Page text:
If you have a spouse that always seems hostile or angry then a larger discussion needs to take place. What is causing this anger and hostility? Setting guidelines for how to have a disagreement can make a big difference. If this has been a chronic problem in your marriage it may be best to seek professional help or at least get outside information on the problem. Anger: Taming a Powerful Emotion by Gary Chapman is a book that can be helpful for responding to people with hostility and anger. The last chapter is specifically targeted to helping people respond to someone who is angry in their moment of anger.
It can be helpful to start by setting expectations about how to have disagreements. If one or both spouses tend to respond with hostility then creating a foundation for conversation that deescalates conversations can be very helpful. This is a common issue that marriage therapists often support their clients with. Here are some tips to get you started:
Develop some basic rules of engagement, like if either one of you says something even a little hurtful then the first one to notice calls for a stop or time out. Then you can take a break from the argument and pray. For those who don’t believe in prayer they can use the time to refocus themselves and consider their spouses perspective. If it's too heated then you can take 10-30 minutes away from each other just to calm down. Praying before you restart the conversation can help you focus on the issues in a new way.
Believe the best about your spouse. Misunderstandings frequently occur and can escalate rapidly when we assume that our spouse intended to hurt us. If your spouse is intentionally trying to hurt you then it is best to seek professional support.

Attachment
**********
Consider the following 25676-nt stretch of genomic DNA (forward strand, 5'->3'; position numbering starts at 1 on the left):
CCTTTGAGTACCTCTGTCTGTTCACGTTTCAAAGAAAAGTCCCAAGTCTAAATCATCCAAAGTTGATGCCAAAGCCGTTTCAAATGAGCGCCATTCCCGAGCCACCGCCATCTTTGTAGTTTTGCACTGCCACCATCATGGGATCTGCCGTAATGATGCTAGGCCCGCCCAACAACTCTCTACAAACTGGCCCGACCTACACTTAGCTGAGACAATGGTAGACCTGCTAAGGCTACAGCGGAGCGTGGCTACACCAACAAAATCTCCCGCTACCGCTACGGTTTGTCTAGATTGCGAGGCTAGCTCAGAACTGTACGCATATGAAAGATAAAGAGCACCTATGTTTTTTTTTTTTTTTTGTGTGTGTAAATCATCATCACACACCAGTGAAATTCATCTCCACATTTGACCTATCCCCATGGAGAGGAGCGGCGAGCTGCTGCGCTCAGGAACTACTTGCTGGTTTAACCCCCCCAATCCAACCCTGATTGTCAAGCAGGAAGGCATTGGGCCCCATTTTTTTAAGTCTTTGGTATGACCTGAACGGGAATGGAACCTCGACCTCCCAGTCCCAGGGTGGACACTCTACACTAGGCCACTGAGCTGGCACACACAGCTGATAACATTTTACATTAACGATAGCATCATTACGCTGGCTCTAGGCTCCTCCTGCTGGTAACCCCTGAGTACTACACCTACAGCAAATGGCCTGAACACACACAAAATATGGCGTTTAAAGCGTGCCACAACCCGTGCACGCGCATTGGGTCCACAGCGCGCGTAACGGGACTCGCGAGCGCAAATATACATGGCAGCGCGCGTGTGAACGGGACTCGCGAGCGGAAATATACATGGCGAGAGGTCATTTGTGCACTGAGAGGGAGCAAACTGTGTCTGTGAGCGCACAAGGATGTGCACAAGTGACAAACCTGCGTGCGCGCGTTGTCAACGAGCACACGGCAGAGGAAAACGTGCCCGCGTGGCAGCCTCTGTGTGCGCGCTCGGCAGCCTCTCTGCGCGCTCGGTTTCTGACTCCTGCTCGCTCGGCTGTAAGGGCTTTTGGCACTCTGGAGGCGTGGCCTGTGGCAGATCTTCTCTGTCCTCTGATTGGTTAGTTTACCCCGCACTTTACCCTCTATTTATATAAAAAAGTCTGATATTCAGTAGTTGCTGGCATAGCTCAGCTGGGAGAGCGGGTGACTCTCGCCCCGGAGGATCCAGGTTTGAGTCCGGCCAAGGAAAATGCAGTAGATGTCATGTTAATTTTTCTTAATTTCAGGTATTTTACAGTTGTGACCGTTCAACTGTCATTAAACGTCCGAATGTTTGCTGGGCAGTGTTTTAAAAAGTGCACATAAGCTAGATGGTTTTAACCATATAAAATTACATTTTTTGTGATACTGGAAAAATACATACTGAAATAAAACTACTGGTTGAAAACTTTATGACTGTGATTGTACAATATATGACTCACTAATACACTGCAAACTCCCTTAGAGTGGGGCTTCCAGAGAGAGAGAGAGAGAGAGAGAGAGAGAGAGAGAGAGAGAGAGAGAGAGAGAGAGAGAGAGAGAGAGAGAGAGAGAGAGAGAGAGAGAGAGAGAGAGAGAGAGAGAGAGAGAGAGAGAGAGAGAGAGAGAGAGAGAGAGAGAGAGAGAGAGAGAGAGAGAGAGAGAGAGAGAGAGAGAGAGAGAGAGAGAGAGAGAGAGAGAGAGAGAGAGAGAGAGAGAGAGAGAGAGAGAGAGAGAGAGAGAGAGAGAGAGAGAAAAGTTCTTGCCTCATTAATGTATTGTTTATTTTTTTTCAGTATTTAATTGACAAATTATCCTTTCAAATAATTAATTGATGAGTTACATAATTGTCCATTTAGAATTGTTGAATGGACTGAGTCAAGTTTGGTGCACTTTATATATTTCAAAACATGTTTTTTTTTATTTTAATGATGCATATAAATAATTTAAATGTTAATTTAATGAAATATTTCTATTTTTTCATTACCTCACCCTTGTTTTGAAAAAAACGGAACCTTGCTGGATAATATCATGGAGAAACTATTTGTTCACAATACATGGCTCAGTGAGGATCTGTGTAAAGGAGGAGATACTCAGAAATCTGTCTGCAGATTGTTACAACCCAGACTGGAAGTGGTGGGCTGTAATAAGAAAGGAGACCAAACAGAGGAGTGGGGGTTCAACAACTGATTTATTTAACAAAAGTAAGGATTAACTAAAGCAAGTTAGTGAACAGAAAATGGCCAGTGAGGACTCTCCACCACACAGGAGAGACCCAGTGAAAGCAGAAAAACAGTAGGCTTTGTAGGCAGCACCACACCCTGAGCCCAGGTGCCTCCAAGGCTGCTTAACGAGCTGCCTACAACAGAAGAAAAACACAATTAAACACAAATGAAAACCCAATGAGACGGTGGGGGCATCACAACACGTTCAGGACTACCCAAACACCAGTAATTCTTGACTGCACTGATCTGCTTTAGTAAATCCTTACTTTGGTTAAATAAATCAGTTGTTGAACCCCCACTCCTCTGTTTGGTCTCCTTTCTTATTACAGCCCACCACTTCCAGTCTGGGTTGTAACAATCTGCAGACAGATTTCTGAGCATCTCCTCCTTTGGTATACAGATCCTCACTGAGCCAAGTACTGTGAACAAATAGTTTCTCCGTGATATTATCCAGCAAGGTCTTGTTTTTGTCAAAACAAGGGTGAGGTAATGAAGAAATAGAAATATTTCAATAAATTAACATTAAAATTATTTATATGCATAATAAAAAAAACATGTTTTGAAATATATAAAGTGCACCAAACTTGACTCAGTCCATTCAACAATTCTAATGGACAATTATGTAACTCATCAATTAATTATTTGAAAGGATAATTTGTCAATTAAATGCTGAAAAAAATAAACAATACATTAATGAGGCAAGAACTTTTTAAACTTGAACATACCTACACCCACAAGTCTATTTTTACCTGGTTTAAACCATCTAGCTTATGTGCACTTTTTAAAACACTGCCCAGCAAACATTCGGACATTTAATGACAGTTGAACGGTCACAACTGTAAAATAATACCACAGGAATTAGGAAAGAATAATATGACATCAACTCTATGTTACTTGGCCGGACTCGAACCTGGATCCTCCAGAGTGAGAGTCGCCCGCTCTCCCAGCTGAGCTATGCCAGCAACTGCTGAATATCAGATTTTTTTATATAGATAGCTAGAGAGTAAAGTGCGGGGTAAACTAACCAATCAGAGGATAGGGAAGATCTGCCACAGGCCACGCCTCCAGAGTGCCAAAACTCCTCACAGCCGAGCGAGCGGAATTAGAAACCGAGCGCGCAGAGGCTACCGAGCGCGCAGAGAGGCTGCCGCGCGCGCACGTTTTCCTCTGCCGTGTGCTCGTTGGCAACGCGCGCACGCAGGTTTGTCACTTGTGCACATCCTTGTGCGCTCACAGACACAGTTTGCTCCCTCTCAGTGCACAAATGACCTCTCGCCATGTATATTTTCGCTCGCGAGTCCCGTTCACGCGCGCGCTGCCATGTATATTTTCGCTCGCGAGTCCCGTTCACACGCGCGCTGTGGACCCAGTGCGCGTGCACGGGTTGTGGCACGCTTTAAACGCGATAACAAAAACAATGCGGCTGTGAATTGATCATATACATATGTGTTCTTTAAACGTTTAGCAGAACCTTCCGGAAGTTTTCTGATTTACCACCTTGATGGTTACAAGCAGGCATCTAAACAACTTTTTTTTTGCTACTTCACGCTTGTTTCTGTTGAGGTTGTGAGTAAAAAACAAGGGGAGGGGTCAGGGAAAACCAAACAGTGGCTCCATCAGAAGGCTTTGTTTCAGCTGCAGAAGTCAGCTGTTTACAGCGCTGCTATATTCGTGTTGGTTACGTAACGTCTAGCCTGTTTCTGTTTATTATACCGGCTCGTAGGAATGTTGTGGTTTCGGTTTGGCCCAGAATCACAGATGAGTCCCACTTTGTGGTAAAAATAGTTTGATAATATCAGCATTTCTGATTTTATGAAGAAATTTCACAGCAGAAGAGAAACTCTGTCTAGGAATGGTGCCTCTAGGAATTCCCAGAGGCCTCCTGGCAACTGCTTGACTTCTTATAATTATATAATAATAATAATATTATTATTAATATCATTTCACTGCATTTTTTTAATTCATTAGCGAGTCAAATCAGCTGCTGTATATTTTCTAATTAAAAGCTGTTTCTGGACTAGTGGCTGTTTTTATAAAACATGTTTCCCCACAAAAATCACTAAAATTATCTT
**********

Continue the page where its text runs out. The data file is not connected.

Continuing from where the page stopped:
Take turns speaking. Some couples use a two minute timer. Others use an object that they pass back and forth. If each spouse knows that they will have a turn to speak then they are less likely to be reactive and more likely to listen to what their partner is saying.
Don’t keep score. If you’re tempted to keep score then more than likely you’re going to add up the points in a way that gives you the advantage. How shall we keep score? Is it by hours spent working (paid and unpaid work)? Time spent resting? Number of tasks completed? The difficulty of the tasks completed? Is it the amount of stress experienced? This is counter-productive; if both people are trying then you need to look at the problem as a team instead of rivals. If one person isn’t doing their part then it should be enough to say that you need their help without making it a competition about who does more or whose work is of more value.
Speak with kindness. If you’re too upset to speak kindly then take a break. Sometimes it’s best to be honest and say, “I’m not feeling very reasonable right now. Let’s take some time to cool down and talk about this later.”
Stay Calm. If your spouse says something hurtful stay calm. No matter what they said it will not help for you to react in the same way. Phrases like, "Could you say that with kindness?" Or "Do you want to try that again?" Can be great cues to slow down and think before continuing the discussion.
Try Again. If you find yourself thinking, “Wow, I can’t believe that just came out of my mouth.” Apologize. Take some time to calm down if you need it and rethink what you were saying. If you discuss it beforehand you can develop short phrase that mean something longer. Like, “Stop” or “Try Again” could mean, let’s take a break one of us just said something we didn’t mean or was worded too harshly. Using a short phrase makes it easier to stick to during heated moments.